Enrico Fermi ; 29 September 1901 – 28 November 1954) was an Italian American physicist particularly known for his work on the development of the first nuclear reactor, Chicago Pile-1, and for his contributions to the development of quantum theory, nuclear and particle physics, and statistical mechanics. He was awarded the 1938 Nobel Prize in Physics for his work on induced radioactivity. Fermi is widely regarded as one of the leading scientists of the 20th century.
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J. Robert Oppenheimer, born on April 22, 1904, was the scientific director of the Manhattan Project, the World War II project that developed the first nuclear weapons. He strongly opposed the development of the hydrogen bomb, however, and in 1953 was suspended from secret nuclear research as an alleged communist sympathizer, a case backed by Edward Teller. In 1963 he was reinstated and awarded the Enrico Fermi Award.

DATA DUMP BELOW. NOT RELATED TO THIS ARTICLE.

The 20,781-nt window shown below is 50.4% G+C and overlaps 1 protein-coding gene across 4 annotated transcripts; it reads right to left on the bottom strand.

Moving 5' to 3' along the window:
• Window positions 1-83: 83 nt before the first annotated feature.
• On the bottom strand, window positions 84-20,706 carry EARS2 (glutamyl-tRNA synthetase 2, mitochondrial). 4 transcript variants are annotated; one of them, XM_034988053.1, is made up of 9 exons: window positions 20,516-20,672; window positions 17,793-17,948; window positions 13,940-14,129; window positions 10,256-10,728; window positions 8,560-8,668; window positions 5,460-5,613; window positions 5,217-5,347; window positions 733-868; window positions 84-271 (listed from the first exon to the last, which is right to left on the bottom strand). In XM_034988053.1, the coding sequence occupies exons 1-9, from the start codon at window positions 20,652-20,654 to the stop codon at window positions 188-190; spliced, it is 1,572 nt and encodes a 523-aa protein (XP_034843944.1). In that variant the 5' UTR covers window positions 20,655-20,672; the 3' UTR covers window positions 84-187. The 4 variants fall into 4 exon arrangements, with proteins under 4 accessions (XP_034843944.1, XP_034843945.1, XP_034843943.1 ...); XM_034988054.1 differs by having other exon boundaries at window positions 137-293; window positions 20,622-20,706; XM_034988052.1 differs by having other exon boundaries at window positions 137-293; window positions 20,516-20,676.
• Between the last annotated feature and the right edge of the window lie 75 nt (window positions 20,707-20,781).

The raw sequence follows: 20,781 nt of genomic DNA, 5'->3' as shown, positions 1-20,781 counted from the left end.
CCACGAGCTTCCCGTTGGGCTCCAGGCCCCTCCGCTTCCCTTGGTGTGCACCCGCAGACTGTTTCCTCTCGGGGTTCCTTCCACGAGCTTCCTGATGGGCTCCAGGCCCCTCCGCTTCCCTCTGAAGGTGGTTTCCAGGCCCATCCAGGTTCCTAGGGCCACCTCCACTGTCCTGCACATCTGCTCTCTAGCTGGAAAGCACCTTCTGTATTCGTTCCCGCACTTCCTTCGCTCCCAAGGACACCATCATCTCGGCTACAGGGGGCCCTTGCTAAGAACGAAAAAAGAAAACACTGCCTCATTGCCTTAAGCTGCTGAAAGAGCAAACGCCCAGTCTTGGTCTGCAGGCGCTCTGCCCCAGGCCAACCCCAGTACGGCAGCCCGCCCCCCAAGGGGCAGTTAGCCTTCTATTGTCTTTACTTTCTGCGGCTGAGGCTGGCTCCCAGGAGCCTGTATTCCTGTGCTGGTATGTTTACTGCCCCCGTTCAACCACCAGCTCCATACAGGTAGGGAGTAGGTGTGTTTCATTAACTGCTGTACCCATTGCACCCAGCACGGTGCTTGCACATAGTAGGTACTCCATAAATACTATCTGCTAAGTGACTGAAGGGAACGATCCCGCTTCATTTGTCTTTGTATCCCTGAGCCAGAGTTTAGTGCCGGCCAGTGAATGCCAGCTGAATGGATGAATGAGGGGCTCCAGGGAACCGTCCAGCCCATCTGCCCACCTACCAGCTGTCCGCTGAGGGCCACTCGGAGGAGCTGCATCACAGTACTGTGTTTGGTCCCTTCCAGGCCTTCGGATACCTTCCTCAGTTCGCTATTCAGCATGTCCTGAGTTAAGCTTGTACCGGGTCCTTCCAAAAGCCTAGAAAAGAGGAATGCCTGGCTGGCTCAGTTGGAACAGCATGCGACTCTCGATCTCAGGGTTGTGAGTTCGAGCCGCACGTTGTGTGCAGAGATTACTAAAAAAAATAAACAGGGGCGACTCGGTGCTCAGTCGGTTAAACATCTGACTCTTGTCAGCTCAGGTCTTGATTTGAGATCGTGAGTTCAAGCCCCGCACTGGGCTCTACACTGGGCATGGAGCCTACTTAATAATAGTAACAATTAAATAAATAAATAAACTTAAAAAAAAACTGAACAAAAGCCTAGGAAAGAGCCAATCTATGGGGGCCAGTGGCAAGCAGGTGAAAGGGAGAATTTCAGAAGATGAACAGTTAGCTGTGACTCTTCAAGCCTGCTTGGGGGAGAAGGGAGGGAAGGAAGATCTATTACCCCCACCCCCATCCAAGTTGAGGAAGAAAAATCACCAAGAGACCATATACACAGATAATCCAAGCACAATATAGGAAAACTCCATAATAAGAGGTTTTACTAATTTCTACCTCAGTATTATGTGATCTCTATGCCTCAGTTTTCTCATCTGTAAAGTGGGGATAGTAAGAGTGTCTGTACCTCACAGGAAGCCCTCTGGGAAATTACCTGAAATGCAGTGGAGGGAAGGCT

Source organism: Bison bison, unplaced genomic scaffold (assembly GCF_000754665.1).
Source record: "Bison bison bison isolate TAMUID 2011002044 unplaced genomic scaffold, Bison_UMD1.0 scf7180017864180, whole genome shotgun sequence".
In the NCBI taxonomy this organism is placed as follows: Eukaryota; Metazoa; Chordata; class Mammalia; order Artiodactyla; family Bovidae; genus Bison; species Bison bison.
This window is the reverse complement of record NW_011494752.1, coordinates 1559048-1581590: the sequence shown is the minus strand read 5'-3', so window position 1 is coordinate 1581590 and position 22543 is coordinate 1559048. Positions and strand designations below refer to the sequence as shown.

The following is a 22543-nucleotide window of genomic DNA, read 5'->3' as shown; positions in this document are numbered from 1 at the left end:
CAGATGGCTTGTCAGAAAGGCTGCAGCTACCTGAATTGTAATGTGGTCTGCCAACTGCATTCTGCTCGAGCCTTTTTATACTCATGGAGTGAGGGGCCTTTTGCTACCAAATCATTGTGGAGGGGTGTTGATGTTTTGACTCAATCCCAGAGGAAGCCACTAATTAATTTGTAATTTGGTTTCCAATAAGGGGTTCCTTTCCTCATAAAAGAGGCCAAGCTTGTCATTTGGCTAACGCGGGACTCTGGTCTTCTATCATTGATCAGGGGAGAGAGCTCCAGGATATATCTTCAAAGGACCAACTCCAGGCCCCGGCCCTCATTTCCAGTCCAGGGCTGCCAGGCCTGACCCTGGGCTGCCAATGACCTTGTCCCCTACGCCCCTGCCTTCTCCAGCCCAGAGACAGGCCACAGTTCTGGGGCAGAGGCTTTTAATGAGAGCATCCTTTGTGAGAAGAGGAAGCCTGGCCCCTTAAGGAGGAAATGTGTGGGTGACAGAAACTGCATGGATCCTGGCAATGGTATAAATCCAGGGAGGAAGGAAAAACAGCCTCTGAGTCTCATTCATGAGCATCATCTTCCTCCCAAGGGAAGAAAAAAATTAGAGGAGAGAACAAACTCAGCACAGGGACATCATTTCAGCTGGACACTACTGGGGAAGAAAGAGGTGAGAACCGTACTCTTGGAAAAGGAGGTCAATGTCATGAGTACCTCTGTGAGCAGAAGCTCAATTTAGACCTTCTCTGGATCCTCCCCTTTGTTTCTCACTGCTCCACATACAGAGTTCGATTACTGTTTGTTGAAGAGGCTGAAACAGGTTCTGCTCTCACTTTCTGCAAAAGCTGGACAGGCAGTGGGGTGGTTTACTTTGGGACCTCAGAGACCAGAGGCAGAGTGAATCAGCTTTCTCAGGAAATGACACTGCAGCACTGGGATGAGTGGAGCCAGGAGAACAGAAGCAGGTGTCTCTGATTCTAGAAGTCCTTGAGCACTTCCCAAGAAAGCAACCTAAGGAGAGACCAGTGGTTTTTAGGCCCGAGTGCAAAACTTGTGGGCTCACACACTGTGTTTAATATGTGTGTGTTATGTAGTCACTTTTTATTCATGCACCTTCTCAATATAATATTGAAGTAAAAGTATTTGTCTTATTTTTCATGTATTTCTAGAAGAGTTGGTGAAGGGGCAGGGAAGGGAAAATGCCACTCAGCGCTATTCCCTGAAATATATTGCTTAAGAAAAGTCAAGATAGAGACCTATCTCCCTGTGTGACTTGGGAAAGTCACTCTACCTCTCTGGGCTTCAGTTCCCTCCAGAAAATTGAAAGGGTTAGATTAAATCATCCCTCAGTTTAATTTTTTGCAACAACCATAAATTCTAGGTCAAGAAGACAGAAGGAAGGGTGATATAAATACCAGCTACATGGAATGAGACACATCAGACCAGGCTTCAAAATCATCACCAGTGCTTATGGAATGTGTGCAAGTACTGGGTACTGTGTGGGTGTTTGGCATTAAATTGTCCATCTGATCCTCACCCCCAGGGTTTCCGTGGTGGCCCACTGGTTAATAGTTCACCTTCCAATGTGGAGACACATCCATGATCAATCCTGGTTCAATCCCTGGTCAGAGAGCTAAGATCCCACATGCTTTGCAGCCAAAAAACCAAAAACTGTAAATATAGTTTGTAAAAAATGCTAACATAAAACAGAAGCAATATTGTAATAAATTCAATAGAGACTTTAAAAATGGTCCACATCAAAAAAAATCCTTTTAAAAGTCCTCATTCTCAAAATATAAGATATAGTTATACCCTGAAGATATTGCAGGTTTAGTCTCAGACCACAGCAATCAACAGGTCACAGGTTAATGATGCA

Nuclear physicist Enrico Fermi won the 1938 Nobel Prize for a technique he developed to probe the atomic nucleus. He led the team that developed the world's first nuclear reactor, and played a central role in the Manhattan Project that developed the atomic bomb during World War II. In the debate over extraterrestrial intelligence, he is best known for posing the question 'Where is everybody?' during a lunchtime discussion at Los Alamos National Laboratory. His question was seen as the…
Enrico Fermi 1938 Born: 29 September 1901, Rome, Italy Died: 28 November 1954, Chicago, IL, USA Affiliation at the time of the award: Rome University, Rome, Italy Prize motivation: "for his demonstrations of the existence of new radioactive elements produced by neutron irradiation, and for his related discovery of nuclear reactions brought about by slow neutrons" Field: Nuclear physics
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